Wednesday, May 25, 2016

ROW80: Mid-week check-in with thoughts about Hawaii

Just two chapters to go to finish off the first rough draft of Sec05 of Rivers of Stone. What a strange process of writing and editing this is. I start with the main characters, kind of know what they need to do, what challenges they face, and then begin filling in the interactions, the conflict, the story that moves forward. 

But along the way, I need to do more research. What direction was the Columbia River flowing and how fast? How many days did it take to canoe from one location to another? What were the Chinook natives wearing? 

What's fun is the unexpected little gem of history I find along the way. For example, this morning I learned that those really neat young Hawaiian men who came over on trading ships to work for the Hudson's Bay Company (and lark around by wrestling, staging competitions like who could swim the fastest, and dancing the hula), left the Oregon Country almost entirely in the 1840s because the law would not allow either blacks or Hawaiians to own property. Aargh!

But some Hawaiians stayed and married into the Native community. This Vimeo video (of about 4 minutes) captures the sense of family and the larger Hawaiian community that remain connected even today.

Hawaiian and Native Americans in the Pacific Northwest from Dmae Roberts on Vimeo.

I hope to do justice to the Hawaiian characters in my story.

Now for progress so far toward my goals by Sunday, May 28, for A Round of Words in 80 Days   Blue = good progress. Red = Ouch! No progress. Green = Some progress.

  • Writing: Continue to work a minimum of 5 out of 7 days on Rivers of Stone (drafting scenes or editing). Progress? 3 out of 3 days with 4 to go! Finished one chapter, two chapters to go to meet my goal of finishing Section 05 by the end of May. 
  • Blogging: Minimum of 3 posts/week, plus read others x8. Progress? Posted 2x: Today's ROW80 check in and "Monday Morning Musings: Book Reviews" on my writing blog. Read 4 ROW80 writers so far.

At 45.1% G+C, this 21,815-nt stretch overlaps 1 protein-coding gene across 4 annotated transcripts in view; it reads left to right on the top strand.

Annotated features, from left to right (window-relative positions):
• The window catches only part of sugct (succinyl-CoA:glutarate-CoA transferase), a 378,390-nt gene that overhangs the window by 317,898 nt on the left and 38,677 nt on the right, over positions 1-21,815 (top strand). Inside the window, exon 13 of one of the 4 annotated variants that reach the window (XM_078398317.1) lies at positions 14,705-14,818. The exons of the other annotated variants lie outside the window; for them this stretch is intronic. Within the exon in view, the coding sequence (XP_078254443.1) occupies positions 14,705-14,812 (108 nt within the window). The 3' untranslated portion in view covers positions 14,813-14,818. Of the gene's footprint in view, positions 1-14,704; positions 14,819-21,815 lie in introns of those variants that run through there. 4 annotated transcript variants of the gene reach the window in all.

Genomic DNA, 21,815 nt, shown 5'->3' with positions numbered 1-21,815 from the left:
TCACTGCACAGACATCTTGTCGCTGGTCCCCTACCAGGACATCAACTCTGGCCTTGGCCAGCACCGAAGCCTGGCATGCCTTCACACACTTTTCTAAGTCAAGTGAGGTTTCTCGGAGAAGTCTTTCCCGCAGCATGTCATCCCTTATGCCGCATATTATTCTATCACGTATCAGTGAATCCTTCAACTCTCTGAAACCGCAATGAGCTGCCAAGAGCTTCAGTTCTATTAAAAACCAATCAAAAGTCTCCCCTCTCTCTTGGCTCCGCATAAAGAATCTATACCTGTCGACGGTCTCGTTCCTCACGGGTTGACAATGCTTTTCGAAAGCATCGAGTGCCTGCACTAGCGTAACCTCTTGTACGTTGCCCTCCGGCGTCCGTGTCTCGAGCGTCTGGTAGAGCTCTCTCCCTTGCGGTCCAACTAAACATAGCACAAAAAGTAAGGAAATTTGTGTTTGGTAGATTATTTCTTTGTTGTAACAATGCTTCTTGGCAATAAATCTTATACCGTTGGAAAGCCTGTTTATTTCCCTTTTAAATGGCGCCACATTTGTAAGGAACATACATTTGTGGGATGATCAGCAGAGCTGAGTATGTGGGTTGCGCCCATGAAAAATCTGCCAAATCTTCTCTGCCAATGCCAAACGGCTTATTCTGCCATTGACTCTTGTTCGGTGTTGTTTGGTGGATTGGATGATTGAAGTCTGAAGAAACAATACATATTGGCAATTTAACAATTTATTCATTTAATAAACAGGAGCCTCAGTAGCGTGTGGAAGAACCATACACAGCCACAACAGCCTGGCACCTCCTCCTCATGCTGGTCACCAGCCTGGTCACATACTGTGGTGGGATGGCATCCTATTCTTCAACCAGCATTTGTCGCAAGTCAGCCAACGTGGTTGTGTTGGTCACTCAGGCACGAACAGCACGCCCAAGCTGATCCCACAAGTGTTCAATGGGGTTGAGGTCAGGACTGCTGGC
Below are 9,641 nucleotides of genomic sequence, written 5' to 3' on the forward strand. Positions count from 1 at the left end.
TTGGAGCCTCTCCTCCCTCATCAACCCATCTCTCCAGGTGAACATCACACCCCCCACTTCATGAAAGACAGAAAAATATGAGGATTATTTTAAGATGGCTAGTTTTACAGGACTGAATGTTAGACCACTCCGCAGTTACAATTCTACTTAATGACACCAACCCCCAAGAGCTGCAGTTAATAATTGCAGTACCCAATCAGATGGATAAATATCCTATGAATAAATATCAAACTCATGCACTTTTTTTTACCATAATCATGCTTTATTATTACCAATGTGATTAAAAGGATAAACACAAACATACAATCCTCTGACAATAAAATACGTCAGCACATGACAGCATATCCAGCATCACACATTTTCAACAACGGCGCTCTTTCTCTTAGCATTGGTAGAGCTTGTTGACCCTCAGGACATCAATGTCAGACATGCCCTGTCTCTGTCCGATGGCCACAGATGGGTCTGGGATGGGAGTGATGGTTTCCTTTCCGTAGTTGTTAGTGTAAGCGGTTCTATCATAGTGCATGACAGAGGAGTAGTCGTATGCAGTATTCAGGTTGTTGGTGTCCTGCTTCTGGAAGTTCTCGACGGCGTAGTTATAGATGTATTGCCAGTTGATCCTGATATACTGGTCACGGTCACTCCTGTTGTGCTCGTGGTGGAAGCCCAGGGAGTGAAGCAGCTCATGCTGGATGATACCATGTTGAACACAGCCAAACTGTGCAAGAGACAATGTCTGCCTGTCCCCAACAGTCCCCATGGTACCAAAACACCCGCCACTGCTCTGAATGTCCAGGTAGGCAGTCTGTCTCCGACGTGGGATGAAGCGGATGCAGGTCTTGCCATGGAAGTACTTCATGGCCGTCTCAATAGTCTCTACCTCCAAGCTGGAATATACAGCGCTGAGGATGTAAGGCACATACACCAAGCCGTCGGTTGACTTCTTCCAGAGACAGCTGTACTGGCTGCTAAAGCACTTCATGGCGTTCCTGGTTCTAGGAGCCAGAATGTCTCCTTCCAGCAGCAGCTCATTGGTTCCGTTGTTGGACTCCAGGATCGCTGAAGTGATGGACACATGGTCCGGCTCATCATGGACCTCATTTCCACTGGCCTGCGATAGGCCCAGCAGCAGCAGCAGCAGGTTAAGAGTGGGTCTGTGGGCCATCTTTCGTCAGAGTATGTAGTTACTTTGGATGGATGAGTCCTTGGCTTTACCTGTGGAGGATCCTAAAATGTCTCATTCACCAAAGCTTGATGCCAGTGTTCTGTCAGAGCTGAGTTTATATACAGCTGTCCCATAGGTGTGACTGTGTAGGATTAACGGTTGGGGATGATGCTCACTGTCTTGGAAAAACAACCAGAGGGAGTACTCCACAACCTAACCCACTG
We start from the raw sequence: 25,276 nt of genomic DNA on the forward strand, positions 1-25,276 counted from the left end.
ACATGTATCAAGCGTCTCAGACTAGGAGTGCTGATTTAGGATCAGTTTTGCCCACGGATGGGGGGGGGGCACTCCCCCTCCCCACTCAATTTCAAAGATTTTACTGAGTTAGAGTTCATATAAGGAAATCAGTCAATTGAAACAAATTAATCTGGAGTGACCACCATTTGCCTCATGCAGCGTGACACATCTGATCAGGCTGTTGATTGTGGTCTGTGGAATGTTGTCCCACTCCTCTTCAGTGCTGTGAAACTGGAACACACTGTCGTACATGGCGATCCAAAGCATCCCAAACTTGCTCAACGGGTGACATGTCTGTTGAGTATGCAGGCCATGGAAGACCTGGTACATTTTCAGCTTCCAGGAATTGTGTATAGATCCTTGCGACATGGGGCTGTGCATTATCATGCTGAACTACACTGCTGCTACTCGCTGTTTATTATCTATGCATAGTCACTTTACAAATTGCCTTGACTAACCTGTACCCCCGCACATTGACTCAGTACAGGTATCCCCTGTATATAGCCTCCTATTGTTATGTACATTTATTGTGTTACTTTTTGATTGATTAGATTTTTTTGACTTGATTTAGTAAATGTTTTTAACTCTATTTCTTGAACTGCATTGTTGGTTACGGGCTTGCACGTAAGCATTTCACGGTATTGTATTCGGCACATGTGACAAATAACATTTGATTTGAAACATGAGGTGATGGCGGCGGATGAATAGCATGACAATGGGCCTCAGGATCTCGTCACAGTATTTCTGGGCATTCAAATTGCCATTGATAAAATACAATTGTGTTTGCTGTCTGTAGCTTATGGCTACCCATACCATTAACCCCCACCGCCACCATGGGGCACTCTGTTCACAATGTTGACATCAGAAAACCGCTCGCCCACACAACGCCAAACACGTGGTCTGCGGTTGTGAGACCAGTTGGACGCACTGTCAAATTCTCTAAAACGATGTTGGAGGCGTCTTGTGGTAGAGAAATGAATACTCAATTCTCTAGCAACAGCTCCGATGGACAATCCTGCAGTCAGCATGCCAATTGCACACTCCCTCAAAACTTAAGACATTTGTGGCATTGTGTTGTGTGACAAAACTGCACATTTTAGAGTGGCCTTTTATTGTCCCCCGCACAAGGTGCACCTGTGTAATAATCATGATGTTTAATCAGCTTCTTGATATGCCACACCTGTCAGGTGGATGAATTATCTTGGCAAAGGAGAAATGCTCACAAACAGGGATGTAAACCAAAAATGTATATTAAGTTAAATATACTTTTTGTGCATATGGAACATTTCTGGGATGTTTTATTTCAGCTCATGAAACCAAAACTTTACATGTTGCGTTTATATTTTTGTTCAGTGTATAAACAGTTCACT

• Marketing: Work a minimum of 4 out of 7 days. More research than action, but have worked 3 out of 3 days.  Pretty good progress:  Actually requested a review from an Australian reader for Years of Stone. Joined HomeTown Reads, a website that promotes local writers by city. Yay! Spokane has its own site HERE. You can scroll down to see local writers and check to see if your city is part of this nationwide project.
  • Reading/Book Reviews: Nothing yet: Read 2 articles on writing craft. Write at least one review by the end of May on an indie writer. 
  • Decluttering: Goal: E-mails down to 150. Reality: Currently 280, but I've deleted 99 since Sunday.
  • Other: Swim x3 and quilt. So far? Swam once, daily 20 minute walk, and quilted a little. Daydreamed about the next quilting project.
Make it a good week! Check out what other ROW80 writers are doing HERE. Why not jump right in. We'd love to have company, comments, and support your writing journey!

Missionaries Preaching to Hawaiians in Kikui Grove @ 1841
Source: Wikipedia
Click to see larger view.


  1. Hawaiians were about the last group of people I expected to show up in Rivers of Stone. How fascinating. I just love doing research, but I so often end up down a rabbit hole, veering way off topic.
    Best wishes to you on staying on task.

    1. Thank you, Chris. Actually this story started because of a plaque I saw at Fort Vancouver that said something like, "In this fields, Native Americans, Hawaiians, and Scotsmen worked together." And so I was hooked, though the story doesn't really have as much of Hawaiian culture as I had hoped. Thank you for your good wishes. I'm trying to stay on task. :)

  2. I never heard about Hawaiians in the Northwest. How fascinating. You've made great progress on your book. Will look forward to reading it. All the best in the week ahead.

    1. Thank you, Beverley. I did live in Oregon for over 20 years and am still learning that even some of the names of towns and rivers are influenced by those early Hawaiians! I wish it took less than about three years to finish each story! Sign up for my newsletter, and you'll be first to know when RIVERS OF STONE goes live. Thank YOU for your interest.

  3. I strive for diversity in my writing, but it's very difficult! We have so much in common, human to human. It's hard to bring out the differences and nuances without reverting to stereotype.

    1. Thank you for commenting. I agree wholeheartedly. Add the issue of cultural exploitation, the problem of looking from the outside in, and we writers face some challenge to bring our stories to life. I hope what I write shows appreciation and respect, without reinforcing those sterotypes. Sheesh!

  4. Ooh, swimming. I'm hoping to start doing that regularly this summer.
    Love hearing about other writers' research. I had no idea about Hawaiians working for HBC!

  5. An early Oregon woman writer, France's Fuller Victor (1826-1902) wrote a short story called "On the Sands" about the first Oregon surfers from Hawaii. Victor combined the formulaic love story, which was (and still is) what would sell, with a window on Seaside, OR in 1877 or so. It was published in her collection "The New Penelope" in 1877 and reprinted in "The World Begins Hete: An Anthology of Oregon Short Fiction" as part of the Oregon Literature Series 1993. But you probably know all this already!


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